Cup-and-Ring Stone (lost): OS Grid Reference – NT 483 634
Also Known as:
Archaeology & History
The concentric ring carving shown here was found on the north side of the large gardens at Leaston House early in the 20th century. It was first reported by the Royal Commission (1924) boys, who told us that the small free standing stone measured 2½ feet long and was 1¾ feet wide, consisting of 5 concentric rings about 15 inches across. No central cup-marking existed in the middle of this carving — like the Grey Stone at Harewood and a small number of other multiple-ringed petroglyphs. No other notes were made about any other associated monuments. The carving was included in Ron Morris’ (1981) survey, with no real additional material. Although the Canmore report told that the carving could be found “in a rockery bordering the lawn north of Leaston House,” its present whereabouts remains a mystery.
This is one of a number of cup-and-ring stones that have been ‘lost’, either through destruction or through some dood simply taking it for their own private collection (a practice even the modern rock art student, Paul Brown, has openly admitted in one of his books). Not good. This lost Leaston Hall carving was probably “acquired” by some local and probably rests either in their garden or hall somewhere. If anyone knows where it hides, please tell us — as this is an important carving.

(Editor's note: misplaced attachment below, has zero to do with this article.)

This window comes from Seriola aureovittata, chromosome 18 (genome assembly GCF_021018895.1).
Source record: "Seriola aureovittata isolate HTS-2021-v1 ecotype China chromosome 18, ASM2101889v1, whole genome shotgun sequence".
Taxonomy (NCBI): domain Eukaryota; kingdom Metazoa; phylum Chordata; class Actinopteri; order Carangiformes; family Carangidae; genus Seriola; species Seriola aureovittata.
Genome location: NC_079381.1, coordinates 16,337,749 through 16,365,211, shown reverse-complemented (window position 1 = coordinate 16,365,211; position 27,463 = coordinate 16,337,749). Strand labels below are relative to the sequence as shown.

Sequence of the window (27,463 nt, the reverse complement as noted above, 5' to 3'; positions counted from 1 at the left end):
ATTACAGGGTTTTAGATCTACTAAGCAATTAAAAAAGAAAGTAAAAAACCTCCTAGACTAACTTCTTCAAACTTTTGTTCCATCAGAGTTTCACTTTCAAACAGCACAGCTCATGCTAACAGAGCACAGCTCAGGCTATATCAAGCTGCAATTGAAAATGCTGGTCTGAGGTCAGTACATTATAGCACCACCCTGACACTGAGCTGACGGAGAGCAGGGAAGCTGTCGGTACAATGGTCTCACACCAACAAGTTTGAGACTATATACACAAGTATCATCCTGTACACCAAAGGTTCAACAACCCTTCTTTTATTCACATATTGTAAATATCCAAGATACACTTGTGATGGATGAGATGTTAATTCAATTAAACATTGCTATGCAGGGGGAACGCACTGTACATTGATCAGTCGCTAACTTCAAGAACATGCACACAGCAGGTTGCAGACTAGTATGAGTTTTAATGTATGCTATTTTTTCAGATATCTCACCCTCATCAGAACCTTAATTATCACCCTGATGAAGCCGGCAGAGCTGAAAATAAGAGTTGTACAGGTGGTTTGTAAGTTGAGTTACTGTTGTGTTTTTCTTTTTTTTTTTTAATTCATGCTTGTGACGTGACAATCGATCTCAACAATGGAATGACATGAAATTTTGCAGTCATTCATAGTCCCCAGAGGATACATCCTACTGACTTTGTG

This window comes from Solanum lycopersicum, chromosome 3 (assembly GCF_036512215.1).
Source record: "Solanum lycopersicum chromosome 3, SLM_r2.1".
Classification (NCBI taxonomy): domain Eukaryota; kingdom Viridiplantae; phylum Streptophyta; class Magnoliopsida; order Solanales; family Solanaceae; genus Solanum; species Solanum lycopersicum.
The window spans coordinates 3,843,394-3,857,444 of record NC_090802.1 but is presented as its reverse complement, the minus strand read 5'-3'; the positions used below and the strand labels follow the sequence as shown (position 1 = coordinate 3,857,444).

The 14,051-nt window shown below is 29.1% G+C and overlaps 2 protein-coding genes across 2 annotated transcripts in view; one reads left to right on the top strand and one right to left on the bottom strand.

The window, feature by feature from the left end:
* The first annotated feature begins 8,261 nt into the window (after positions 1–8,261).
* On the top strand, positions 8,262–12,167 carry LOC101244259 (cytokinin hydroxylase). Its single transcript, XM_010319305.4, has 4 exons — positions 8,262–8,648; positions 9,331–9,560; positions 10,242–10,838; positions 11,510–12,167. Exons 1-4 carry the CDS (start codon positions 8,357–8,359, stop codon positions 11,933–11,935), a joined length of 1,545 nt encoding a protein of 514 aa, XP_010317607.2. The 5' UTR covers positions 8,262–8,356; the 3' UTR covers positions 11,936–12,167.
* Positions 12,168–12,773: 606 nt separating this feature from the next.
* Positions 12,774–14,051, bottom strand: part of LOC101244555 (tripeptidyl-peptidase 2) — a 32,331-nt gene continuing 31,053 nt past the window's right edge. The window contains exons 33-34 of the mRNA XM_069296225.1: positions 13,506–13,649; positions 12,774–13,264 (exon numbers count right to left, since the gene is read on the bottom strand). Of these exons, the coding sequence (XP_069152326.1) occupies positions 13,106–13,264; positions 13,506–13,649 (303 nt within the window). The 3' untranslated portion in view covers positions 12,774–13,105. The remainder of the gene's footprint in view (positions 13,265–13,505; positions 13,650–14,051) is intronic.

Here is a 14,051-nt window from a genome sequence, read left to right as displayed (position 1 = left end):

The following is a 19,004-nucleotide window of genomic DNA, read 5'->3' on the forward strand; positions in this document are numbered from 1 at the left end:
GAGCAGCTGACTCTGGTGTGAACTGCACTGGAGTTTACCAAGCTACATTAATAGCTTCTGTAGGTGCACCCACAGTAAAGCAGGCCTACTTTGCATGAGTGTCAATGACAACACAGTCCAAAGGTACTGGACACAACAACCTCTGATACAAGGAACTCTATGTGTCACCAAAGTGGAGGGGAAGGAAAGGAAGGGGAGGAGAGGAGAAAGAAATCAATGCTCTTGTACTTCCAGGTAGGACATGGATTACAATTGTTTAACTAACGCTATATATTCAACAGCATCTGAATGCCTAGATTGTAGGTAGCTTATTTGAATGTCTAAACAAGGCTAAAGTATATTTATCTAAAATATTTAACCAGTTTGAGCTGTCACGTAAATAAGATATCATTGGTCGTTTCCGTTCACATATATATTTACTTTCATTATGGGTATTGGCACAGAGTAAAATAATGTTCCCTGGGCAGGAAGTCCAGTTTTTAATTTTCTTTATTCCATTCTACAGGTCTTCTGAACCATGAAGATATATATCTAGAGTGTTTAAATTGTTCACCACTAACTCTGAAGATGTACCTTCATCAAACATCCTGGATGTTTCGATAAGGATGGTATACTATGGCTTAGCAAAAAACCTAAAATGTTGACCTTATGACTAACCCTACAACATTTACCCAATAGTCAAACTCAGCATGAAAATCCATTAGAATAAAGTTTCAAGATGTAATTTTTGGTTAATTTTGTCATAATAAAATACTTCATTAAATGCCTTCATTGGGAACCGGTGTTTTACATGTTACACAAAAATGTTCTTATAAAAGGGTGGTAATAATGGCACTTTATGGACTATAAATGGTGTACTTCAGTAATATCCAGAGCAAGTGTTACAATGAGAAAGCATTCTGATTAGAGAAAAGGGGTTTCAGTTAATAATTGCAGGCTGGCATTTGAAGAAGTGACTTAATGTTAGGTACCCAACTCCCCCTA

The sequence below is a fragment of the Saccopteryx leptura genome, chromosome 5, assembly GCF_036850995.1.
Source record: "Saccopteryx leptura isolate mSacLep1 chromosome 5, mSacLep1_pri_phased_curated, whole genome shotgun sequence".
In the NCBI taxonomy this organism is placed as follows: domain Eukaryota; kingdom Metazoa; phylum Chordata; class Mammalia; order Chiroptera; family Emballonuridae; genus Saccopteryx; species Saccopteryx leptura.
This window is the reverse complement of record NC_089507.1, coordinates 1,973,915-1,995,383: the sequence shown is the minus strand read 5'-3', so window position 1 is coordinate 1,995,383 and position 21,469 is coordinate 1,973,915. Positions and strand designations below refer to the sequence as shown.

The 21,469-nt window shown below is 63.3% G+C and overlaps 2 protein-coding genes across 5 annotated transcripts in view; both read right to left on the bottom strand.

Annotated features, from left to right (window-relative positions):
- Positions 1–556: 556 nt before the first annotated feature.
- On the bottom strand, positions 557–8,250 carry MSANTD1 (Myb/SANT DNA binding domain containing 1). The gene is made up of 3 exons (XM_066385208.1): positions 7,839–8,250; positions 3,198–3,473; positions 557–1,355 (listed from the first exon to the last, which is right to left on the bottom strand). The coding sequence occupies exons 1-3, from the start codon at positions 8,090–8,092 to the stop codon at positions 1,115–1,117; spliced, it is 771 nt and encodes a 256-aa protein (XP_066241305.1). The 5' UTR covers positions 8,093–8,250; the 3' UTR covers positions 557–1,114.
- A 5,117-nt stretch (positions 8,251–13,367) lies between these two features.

- Morris, Ronald W.B., “The cup-and-ring marks and similar sculptures of Scotland: a survey of the southern Counties – part 2,” in Proceedings of the Society of Antiquaries, Scotland, volume 100, 1969.
- Morris, Ronald W.B., “The Cup-and-Ring and Similar Early Sculptures of Scotland; Part 2 – The Rest of Scotland except Kintyre,” in Transactions of the Ancient Monuments Society, volume 16, 1969.
- Morris, Ronald W.B., The Prehistoric Rock Art of Southern Scotland, BAR: Oxford 1981.
- Royal Commission on the Ancient & Historical Monuments of Scotland, Inventory of Monuments and Constructions in East Lothian, HMSO: Edinburgh 1924.
With thanks to Janet Donaldson-Elder for the place-name correction!
© Paul Bennett, The Northern Antiquarian